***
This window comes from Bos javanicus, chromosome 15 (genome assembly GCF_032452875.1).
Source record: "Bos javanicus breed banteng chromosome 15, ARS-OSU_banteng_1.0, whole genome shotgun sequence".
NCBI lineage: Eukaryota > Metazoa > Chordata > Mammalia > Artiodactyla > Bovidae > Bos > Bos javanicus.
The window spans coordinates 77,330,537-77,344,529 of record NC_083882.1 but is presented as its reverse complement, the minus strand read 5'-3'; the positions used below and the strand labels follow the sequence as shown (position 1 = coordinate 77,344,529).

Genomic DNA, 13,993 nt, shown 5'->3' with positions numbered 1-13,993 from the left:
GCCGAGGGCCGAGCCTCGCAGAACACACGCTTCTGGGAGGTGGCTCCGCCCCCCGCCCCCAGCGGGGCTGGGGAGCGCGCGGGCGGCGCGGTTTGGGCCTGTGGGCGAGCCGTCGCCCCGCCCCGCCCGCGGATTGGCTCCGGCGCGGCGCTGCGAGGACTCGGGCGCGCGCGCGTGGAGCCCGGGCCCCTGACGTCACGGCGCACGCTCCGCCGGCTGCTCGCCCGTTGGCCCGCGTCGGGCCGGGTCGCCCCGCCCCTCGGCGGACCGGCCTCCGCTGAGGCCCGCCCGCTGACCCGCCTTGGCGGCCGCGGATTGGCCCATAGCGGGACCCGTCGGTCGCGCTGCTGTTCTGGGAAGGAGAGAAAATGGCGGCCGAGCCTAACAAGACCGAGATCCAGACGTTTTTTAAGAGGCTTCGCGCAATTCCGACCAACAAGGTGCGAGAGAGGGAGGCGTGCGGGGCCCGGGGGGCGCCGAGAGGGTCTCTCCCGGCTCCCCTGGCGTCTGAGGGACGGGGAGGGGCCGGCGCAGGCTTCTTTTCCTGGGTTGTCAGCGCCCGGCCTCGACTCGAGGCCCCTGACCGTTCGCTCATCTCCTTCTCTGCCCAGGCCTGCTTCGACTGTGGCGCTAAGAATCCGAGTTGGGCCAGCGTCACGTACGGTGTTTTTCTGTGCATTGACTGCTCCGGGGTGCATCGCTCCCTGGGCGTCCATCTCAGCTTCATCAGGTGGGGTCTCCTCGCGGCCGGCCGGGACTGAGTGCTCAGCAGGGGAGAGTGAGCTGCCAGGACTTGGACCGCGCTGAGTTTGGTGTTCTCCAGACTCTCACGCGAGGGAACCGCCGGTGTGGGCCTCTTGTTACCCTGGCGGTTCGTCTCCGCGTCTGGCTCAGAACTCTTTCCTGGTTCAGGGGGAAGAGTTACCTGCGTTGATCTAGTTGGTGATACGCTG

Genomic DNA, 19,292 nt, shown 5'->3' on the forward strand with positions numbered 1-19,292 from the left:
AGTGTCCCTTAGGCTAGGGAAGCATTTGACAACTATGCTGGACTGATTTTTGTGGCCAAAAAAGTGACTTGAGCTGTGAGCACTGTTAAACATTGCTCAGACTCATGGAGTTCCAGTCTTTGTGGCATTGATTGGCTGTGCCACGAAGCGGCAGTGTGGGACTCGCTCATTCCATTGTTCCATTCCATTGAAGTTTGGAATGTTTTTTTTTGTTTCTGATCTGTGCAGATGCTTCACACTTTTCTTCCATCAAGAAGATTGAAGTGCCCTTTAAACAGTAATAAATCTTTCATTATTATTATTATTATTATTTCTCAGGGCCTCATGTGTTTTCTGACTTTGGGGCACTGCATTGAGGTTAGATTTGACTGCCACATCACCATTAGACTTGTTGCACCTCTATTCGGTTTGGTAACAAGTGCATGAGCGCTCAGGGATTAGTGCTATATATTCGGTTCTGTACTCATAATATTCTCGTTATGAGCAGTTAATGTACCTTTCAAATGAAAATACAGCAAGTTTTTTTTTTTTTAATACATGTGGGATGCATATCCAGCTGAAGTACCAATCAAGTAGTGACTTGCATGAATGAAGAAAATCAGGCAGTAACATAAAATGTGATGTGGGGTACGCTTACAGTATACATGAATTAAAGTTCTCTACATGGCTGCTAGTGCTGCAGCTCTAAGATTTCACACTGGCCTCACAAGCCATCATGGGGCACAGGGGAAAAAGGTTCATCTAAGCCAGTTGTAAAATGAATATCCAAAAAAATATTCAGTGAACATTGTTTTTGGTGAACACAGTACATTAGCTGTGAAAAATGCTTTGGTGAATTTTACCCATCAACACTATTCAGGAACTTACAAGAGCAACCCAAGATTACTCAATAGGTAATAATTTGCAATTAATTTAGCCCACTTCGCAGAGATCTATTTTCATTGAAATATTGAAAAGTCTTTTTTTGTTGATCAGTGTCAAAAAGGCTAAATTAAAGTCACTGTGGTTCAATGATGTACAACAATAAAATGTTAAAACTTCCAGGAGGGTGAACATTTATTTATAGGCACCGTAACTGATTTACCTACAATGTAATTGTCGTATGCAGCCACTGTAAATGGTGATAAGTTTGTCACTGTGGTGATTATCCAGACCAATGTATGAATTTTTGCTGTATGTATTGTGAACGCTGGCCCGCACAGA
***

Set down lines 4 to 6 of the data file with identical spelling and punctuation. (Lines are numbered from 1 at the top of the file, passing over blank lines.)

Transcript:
The window spans coordinates 77,330,537-77,344,529 of record NC_083882.1 but is presented as its reverse complement, the minus strand read 5'-3'; the positions used below and the strand labels follow the sequence as shown (position 1 = coordinate 77,344,529).

Genomic DNA, 13,993 nt, shown 5'->3' with positions numbered 1-13,993 from the left:
GCCGAGGGCCGAGCCTCGCAGAACACACGCTTCTGGGAGGTGGCTCCGCCCCCCGCCCCCAGCGGGGCTGGGGAGCGCGCGGGCGGCGCGGTTTGGGCCTGTGGGCGAGCCGTCGCCCCGCCCCGCCCGCGGATTGGCTCCGGCGCGGCGCTGCGAGGACTCGGGCGCGCGCGCGTGGAGCCCGGGCCCCTGACGTCACGGCGCACGCTCCGCCGGCTGCTCGCCCGTTGGCCCGCGTCGGGCCGGGTCGCCCCGCCCCTCGGCGGACCGGCCTCCGCTGAGGCCCGCCCGCTGACCCGCCTTGGCGGCCGCGGATTGGCCCATAGCGGGACCCGTCGGTCGCGCTGCTGTTCTGGGAAGGAGAGAAAATGGCGGCCGAGCCTAACAAGACCGAGATCCAGACGTTTTTTAAGAGGCTTCGCGCAATTCCGACCAACAAGGTGCGAGAGAGGGAGGCGTGCGGGGCCCGGGGGGCGCCGAGAGGGTCTCTCCCGGCTCCCCTGGCGTCTGAGGGACGGGGAGGGGCCGGCGCAGGCTTCTTTTCCTGGGTTGTCAGCGCCCGGCCTCGACTCGAGGCCCCTGACCGTTCGCTCATCTCCTTCTCTGCCCAGGCCTGCTTCGACTGTGGCGCTAAGAATCCGAGTTGGGCCAGCGTCACGTACGGTGTTTTTCTGTGCATTGACTGCTCCGGGGTGCATCGCTCCCTGGGCGTCCATCTCAGCTTCATCAGGTGGGGTCTCCTCGCGGCCGGCCGGGACTGAGTGCTCAGCAGGGGAGAGTGAGCTGCCAGGACTTGGACCGCGCTGAGTTTGGTGTTCTCCAGACTCTCACGCGAGGGAACCGCCGGTGTGGGCCTCTTGTTACCCTGGCGGTTCGTCTCCGCGTCTGGCTCAGAACTCTTTCCTGGTTCAGGGGGAAGAGTTACCTGCGTTGATCTAGTTGGTGATACGCTG